The reason that so many students have trouble with graphing transformations is that teachers always introduce them simultaneously with another tough concept: library functions (a.k.a. parent graphs). That makes each concept ten times harder. So, to get you back on track, I teach transformations using just one library function that everyone knows - the parabola - before introducing the library functions, then I work TONS of examples to cover every contingency. (Check out my printable pdf of Library Functions below, including square root functions, cube root functions, cubic functions, absolute value functions, etc.) Lastly, we'll look at Piecewise Functions, those mathematical Frankensteins which every student hates.

Intro to Graphing Transformations

Graphing crazy library/parent functions with stretch, flips, and vertical and horizontal shifts is pretty confusing for most students. So, in this video we'll start by applying transformations to a function everyone is already comfortable with -- parabolas (y=x^{2}) -- to get the hang of it before moving onto other weird shapes. By the end of this video you'll be able to move a parabola up, down, left, right, inverted & stretched!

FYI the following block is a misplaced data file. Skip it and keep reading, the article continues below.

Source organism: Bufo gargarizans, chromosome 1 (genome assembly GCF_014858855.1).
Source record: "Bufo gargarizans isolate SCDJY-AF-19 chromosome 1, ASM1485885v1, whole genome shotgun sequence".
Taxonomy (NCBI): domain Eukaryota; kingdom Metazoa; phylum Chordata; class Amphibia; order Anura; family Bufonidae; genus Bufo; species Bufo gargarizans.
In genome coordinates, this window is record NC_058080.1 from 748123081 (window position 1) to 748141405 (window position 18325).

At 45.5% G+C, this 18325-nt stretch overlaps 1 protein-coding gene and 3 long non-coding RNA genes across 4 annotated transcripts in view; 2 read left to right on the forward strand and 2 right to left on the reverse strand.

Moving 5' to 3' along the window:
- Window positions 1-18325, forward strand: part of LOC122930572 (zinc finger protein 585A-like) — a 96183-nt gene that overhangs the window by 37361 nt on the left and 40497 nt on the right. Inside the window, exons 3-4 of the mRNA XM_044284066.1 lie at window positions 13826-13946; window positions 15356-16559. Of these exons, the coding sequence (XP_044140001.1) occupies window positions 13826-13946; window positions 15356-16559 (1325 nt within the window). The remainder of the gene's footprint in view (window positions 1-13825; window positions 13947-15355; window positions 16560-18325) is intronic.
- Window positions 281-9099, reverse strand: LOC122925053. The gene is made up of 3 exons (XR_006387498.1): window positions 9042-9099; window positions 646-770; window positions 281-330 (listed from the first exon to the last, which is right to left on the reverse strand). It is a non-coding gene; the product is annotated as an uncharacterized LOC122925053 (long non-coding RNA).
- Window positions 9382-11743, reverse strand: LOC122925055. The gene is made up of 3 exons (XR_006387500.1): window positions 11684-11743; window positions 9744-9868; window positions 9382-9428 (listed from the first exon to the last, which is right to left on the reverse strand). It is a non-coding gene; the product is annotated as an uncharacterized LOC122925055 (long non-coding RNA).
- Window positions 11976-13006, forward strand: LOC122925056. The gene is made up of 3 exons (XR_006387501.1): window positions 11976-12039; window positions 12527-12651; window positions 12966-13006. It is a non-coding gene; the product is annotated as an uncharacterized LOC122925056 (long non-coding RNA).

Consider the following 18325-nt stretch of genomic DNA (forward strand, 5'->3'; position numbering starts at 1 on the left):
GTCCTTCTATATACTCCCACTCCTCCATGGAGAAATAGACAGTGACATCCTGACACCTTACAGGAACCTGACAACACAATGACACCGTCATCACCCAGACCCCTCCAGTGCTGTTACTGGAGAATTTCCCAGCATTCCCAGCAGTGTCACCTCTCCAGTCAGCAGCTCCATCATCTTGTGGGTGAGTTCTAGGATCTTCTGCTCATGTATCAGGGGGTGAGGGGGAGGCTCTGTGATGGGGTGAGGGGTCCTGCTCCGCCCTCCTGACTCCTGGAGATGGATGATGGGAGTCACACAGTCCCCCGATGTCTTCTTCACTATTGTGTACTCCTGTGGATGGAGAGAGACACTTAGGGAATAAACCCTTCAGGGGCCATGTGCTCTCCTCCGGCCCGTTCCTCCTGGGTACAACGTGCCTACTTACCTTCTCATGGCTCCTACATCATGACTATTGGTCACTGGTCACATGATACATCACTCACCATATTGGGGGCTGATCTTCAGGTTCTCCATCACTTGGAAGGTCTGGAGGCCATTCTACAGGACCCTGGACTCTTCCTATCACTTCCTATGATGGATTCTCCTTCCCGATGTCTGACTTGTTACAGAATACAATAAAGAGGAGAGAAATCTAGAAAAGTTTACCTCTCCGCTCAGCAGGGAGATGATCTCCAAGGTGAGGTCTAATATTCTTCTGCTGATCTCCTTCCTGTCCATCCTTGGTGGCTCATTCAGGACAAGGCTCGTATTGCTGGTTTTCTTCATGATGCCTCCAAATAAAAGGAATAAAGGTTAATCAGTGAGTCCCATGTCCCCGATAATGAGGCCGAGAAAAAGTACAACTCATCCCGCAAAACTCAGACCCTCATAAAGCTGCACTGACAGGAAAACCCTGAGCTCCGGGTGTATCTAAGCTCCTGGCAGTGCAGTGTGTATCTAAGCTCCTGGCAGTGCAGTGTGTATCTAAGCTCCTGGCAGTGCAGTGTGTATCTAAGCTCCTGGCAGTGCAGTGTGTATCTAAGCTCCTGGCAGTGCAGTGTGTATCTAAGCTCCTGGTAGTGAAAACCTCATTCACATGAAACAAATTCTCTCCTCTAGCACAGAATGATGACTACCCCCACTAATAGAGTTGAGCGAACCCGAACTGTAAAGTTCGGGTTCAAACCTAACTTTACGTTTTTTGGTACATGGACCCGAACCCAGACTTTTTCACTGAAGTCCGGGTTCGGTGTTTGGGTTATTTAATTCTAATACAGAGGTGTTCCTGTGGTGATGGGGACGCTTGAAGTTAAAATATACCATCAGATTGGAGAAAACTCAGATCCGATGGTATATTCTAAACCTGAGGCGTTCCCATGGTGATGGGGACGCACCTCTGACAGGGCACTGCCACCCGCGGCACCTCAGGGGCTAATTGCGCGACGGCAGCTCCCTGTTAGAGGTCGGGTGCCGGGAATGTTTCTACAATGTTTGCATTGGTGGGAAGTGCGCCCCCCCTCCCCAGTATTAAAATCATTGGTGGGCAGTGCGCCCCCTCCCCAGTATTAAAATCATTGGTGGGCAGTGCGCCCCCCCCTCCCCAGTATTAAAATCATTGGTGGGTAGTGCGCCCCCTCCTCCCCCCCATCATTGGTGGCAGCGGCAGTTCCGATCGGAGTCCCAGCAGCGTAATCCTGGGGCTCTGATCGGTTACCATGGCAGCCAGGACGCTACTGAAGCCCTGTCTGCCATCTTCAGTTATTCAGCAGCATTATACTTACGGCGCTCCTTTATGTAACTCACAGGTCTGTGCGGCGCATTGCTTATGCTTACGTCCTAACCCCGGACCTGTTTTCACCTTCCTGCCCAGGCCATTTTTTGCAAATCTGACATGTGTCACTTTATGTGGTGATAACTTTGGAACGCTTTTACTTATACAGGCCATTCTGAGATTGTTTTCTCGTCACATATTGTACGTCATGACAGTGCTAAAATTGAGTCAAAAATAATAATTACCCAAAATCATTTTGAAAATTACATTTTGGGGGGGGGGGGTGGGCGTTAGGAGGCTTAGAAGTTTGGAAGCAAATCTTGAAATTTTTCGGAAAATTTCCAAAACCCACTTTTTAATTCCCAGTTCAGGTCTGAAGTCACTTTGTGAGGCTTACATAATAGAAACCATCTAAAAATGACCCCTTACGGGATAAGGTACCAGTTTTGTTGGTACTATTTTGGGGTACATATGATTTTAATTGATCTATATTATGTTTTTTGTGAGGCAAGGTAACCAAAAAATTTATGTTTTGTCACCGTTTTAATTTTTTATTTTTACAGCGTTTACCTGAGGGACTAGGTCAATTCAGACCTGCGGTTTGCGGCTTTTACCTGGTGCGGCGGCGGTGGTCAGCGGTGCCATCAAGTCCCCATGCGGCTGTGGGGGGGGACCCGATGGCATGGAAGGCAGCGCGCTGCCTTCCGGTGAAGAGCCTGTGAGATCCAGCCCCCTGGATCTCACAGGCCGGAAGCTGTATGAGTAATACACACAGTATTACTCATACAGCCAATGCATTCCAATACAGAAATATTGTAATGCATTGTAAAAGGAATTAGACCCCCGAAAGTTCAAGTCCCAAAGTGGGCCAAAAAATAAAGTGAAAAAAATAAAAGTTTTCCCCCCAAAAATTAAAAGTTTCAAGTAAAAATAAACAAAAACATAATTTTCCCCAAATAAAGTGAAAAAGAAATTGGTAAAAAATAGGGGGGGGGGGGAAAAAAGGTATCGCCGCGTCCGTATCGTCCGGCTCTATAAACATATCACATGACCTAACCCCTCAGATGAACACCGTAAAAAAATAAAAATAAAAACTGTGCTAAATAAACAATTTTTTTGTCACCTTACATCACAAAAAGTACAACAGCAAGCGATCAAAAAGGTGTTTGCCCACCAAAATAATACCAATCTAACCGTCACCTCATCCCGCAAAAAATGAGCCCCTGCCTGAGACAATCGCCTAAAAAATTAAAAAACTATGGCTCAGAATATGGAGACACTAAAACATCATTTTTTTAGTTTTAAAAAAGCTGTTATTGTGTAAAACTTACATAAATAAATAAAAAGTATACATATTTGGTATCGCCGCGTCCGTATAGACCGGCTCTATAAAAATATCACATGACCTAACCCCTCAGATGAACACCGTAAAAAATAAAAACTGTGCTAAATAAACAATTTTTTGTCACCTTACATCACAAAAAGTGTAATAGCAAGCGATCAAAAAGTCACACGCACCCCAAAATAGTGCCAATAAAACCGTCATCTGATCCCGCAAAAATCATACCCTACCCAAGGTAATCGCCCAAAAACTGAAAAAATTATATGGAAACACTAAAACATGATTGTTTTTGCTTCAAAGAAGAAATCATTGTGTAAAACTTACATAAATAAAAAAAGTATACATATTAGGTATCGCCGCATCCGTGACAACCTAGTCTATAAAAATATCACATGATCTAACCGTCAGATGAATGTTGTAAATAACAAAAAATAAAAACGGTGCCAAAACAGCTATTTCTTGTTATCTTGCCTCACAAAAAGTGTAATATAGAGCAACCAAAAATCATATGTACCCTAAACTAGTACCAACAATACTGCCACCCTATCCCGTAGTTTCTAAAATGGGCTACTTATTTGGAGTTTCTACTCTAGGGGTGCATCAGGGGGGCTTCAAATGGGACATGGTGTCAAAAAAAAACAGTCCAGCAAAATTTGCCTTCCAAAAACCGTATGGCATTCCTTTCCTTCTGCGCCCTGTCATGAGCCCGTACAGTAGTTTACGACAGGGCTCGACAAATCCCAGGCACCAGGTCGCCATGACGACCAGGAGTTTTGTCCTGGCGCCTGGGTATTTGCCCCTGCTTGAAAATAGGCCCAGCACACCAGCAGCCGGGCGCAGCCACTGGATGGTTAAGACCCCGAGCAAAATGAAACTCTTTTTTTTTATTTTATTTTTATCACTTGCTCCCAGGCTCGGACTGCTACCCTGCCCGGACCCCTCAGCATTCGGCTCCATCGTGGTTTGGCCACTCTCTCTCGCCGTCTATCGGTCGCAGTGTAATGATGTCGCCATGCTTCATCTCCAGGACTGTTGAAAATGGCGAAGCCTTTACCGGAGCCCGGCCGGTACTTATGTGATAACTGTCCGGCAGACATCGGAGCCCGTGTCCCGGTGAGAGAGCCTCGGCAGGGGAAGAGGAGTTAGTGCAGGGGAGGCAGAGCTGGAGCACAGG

In this video we'll start moving the library functions (square roots, parabolas, cubics, etc) around one or two shifts at a time -- up & down, left & right, inverting, stretch -- before tackling the super-hard examples of the next video.

Crazy Transformation Examples

The parent graph (a.k.a. library function) graphing examples in this video are more towards the psycho-hard end of the spectrum, bringing up to four transformations at once to each of the library functions (square roots, parabolas, cubics, etc). Up shift and left shift and vertical stretch and reflection you say? Hold on to your hat!

Piecewise Functions

They should be called the Frankenstein Functions, because they're monstrosities cobbled together from pieces of other library functions: lines, parabolas, square roots, cubics, cube roots, and absolute value. Like the actual Frankenstein, piecewise functions are more vulnerable if you break them into their constituent parts.

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